That re­gional coun­tries are loath to cross China is un­der­stand­able. They have prof­ited from bal­anc­ing eco­nomic co­op­er­a­tion with China and US’ se­cu­rity as­sur­ances. In the weeks prior to the Hague rul­ing, three US mis­sile de­stroy­ers and the nearby USS Ron­ald Rea­gan Car­rier Strike Group, had taken to ‘stalk­ing’ the ar­ti­fi­cial is­lands, such as those near the Scar­bor­ough Shoal the Chi­nese had force­fully an­nexed from the Philip­pines in 2013. Th­ese ships op­er­ated in the 14-20 nau­ti­cal mile range of th­ese is­lands osten­si­bly on free­dom of nav­i­ga­tion pa­trols (FONPs) per­mit­ted by the 1982 UN Con­ven­tion on the Law of the Seas (UNCLOS). The US will con­tinue with such op­er­a­tions in the fu­ture to as­sert its rights. And more fre­quent FONPs is also what New Delhi should dis­patch to th­ese waters to as­sert In­dia’s right of free and peace­able pas­sage.

Ex­cept the United States has not rat­i­fied this Con­ven­tion, and nei­ther has China, even as the ASEAN have done so, as have In­dia in June 1995 and Ja­pan a year later. Hence, such naval and air ac­tions as the US may un­der­take against Chi­nese forces un­der the 2014 En­hanced De­fence Co­op­er­a­tion Agree­ment (EDCA) with Manila, which re­vives in a way the 1951 Mu­tual De­fence Treaty that be­came de­funct in 1992 with Philip­pines re­fus­ing to ex­tend it could, the­o­ret­i­cally, come un­der a le­gal cloud, un­less the US war­ships fly the Philip­pine flag pro­vid­ing Manila and Wash­ing­ton the cover of self-de­fence, which last will not hap­pen.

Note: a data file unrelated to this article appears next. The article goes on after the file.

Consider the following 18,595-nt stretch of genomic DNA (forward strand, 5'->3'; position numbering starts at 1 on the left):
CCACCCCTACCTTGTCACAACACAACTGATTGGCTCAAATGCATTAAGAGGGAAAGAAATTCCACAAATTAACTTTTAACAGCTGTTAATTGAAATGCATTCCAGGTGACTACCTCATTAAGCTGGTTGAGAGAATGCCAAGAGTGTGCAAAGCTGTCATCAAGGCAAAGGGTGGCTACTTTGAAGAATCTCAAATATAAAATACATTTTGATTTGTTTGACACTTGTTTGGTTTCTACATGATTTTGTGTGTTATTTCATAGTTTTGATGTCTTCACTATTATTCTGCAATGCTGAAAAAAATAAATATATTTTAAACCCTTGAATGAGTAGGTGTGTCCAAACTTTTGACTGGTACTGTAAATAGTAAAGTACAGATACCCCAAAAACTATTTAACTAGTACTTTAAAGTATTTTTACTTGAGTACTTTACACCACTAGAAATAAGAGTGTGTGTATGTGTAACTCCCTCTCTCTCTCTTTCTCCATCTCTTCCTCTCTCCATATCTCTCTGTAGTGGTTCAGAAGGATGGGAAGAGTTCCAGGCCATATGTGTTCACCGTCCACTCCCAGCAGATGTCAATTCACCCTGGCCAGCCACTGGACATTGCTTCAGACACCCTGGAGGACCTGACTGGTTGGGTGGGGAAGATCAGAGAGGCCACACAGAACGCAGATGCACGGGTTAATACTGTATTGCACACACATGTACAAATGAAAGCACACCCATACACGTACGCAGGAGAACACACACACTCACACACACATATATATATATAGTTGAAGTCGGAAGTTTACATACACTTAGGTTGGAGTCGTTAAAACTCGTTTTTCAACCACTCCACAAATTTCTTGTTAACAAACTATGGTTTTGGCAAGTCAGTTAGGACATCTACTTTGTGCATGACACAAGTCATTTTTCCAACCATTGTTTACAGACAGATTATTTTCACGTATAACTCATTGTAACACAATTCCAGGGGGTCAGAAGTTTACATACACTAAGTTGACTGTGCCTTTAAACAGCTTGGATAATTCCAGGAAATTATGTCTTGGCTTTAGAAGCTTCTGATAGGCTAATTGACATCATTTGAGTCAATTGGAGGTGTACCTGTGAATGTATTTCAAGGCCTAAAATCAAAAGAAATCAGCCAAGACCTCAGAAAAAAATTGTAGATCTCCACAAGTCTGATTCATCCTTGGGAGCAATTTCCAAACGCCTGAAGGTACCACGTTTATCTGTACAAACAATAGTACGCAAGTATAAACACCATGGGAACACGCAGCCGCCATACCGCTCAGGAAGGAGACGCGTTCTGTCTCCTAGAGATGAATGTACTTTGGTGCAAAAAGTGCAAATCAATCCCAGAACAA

In­dia has a bur­geon­ing eco­nomic stake in the Viet­namese sea ter­ri­tory with the In­dian en­ergy ma­jor, ONGC Videsh, in 2014 for­mally join­ing PetroViet­nam to ex­ploit the en­ergy re­sources in the Para­cel Is­lands area claimed by China

Chi­nese Buildup and US Re­sponse

Speed of buildup be­ing of the essence, China, ac­cord­ing to satel­lite in­tel­li­gence, had by Fe­bru­ary 2016, erected a high fre­quency radar on Cuar­teron Is­land able to mon­i­tor on real time, 24x7, ba­sis the air and sur­face traf­fic in the south­ern part of the South China Sea, i.e., the north­ern end of the Malacca Strait. It aug­mented the radars al­ready on Fiery Cross, Gaven, Hughes and John­son South Reefs in the Spratly’s chain, with he­li­pads, and pos­si­ble gun and mis­sile em­place­ment’s too at some of th­ese posts. Map­ping the Chi­nese land recla­ma­tions in the South China Sea in­di­cates a pat­tern. Th­ese are mostly grouped in the spread of the Spratly Is­lands right smack in the mid­dle of the South China Sea—a quad­rant that opens out to the East Sea in the north­east and the Malacca, Lum­bok and Sunda Straits to the south-west en­com­pass­ing most of the main oceanic trade-car­ry­ing high­ways.